Date: 16th August 2019 at 1:30pm
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Today, like clockwork, out went the tweets, the first out of Celtic since Tuesday night.

An advertisement. Or, rather, a reminder … a reminder that if you’re on the Home Cup Ticket Scheme your bank account is set to be lighter by £20 so you may have the pleasure, the privilage, of watching us in UEFA’s second tier competition on a Thursday night.

Between the CEO and the manager Celtic has grossly mismanaged our summer, with the consequences clear.

And instead of an apology, or explanation, or any kind of vision being outlined their first communication is the equivalent of a hand in your wallet.

An offer that normally might be easy to refuse … except you can’t, unless you withdraw.

And if you withdraw the club will punish you for that in the event we get to Hampden this season.

This is their level, this is the respect they have for the supporters.

Yesterday, a frequent poster on CQN tweeted the Supporter Liaison Officer John Paul Taylor and asked him who fans are supposed to contact if they have issues with the club. The SLO said that if they pass their concerns to him he will funnel them to the board.

Don’t be bothering that guy overmuch.

Nobody should be flooding the SLO’s inbox with complaints. It’s not that guy’s job to take the flak on behalf of those in the boardroom. Lawwell and his people pay more attention to social media than they let on, and they know how many of the fans are feeling today.

But I try to think of this as a politician would. Here’s a fact; the Prime Minister has a member of staff whose job is to give him a no-holds barred accounting of what’s in the media every single day. At times that must be a truly hellish job.

Am I saying Lawwell has such an employee monitoring social media?

He’d be daft if he didn’t, and it might well be that it’s John Paul himself. Tuesday night’s “press” was ghastly. Wednesday’s was worse. Yesterday topped them both, with only one blog suggesting that we get past this. Few of the replies to that piece were in any mood to do it.

This is as close to unanimity as I’ve ever seen this support. Lennon is bearing the brunt of enormous fury and he is under serious, deadly, pressure already, the sort that many managers do not survive. That’s how bad that defeat was the other night.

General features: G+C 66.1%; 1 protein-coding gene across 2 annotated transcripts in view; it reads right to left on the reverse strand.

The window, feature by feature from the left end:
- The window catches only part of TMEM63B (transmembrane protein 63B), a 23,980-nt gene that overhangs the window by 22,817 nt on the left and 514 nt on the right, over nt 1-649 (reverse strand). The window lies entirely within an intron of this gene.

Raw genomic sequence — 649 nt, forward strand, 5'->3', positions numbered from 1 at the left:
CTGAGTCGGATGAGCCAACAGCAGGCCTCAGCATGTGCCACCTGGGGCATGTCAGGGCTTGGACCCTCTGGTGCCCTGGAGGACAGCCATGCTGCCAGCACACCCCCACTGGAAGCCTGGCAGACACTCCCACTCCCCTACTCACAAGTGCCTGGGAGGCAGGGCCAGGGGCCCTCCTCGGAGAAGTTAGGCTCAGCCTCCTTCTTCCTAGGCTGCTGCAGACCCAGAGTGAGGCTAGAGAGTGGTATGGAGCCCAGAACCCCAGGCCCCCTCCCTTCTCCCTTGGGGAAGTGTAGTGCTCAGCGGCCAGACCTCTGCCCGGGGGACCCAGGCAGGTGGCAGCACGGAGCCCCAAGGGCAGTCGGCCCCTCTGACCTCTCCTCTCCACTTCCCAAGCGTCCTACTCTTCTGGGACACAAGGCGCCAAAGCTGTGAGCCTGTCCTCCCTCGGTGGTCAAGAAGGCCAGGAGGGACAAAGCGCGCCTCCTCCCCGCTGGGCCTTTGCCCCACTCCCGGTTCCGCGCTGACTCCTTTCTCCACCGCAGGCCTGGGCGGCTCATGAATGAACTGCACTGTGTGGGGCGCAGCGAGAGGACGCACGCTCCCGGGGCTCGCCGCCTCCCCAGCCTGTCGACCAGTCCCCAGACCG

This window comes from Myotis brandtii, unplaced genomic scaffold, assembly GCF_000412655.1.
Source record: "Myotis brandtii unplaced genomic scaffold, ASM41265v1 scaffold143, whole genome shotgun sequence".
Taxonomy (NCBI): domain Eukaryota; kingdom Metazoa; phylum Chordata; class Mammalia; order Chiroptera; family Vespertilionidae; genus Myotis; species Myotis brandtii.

Those who are defending him on the grounds that it’s one game had better readjust their thinking because the rest of us understand what they apparently don’t; this was a game of huge consequence against a relatively weak opponent. The stakes were enormous and it should have presented no significant difficulty to navigate.

Yet his tactical decisions were ridiculous. His approach to substitutions was amateurish. These were not just small errors harshly punished, they were gigantic, obvious, mistakes of the sort which just beg to be exploited, and they were.

He didn’t even put things right when the writing was on the wall in 20 foot letters. His failure on the night to do even basic stuff does not simply call into his question his abilities as a manager at that level, but it brings even his professionalism into question.

Cluj are placed 227 on UEFA’s rankings. They scored four times at Celtic Park. The financial effects of that are going to hurt him and the team, although I’ll bet the CEO’s bonus is just fine. The reputational hit we’ll take is far worse.

It is a staggering result with huge implications for everyone at the club.

Lennon is not alone in the hot-seat here though.

Everything about his performance on the night is under scrutiny, yes, and he’s used up all the goodwill that had built up over the summer, but the feelings on the man who hired him are, if possible, even more negative. There is barely a single Celtic supporter who I have spoken to or who’s opinion I have read – and I do read all the blogs, and as many of the comments as I can – who wants him at Parkhead for one more minute.

But does it affect him? Does he care?

Some politicians get awfully animated by what’s in the papers and others don’t.

Some run the country by focus group and change their opinions and policies every time the opinion polls blip – early years Blair was notorious for this – and some simply don’t give a damn, and motor on regardless. Late years Blair was exactly like that.

The calculation Blair was making by then was that he was on his way out of office and there was no more need to fear the electorate. Theresa May knew she was sinking from the moment, on 8 June 2017, when the BBC released the findings of their exit poll and she knew that her “strong and stable” gamble had spectacularly failed. If it seemed at times that she couldn’t give a monkeys how the world saw her or what the public thought, it’s because she didn’t.

I’ll tell you this much; come election time, all politicians fear what’s in those papers. Come election time they are paying attention in full.

The Celtic support does not have elections. Our AGM, which could fulfil that function if the bulk of the shares weren’t in the hands of a small group of men who can block anything they don’t like, should be a place for holding people to account. It isn’t. We have no shareholder group who’s objective is to do what Club 1872’s started out; to acquire the requisite number of shares as to put control back in the hands of the fans.

Of course, we know how that turned out, but I like to think we’re a lot smarter than the average bear, if you’ll pardon the pun. Our fans should have made that commitment years ago. Whilst not convinced that fan ownership is necessarily a desirable objective – I am ready to be convinced though – I know the current way certainly isn’t working.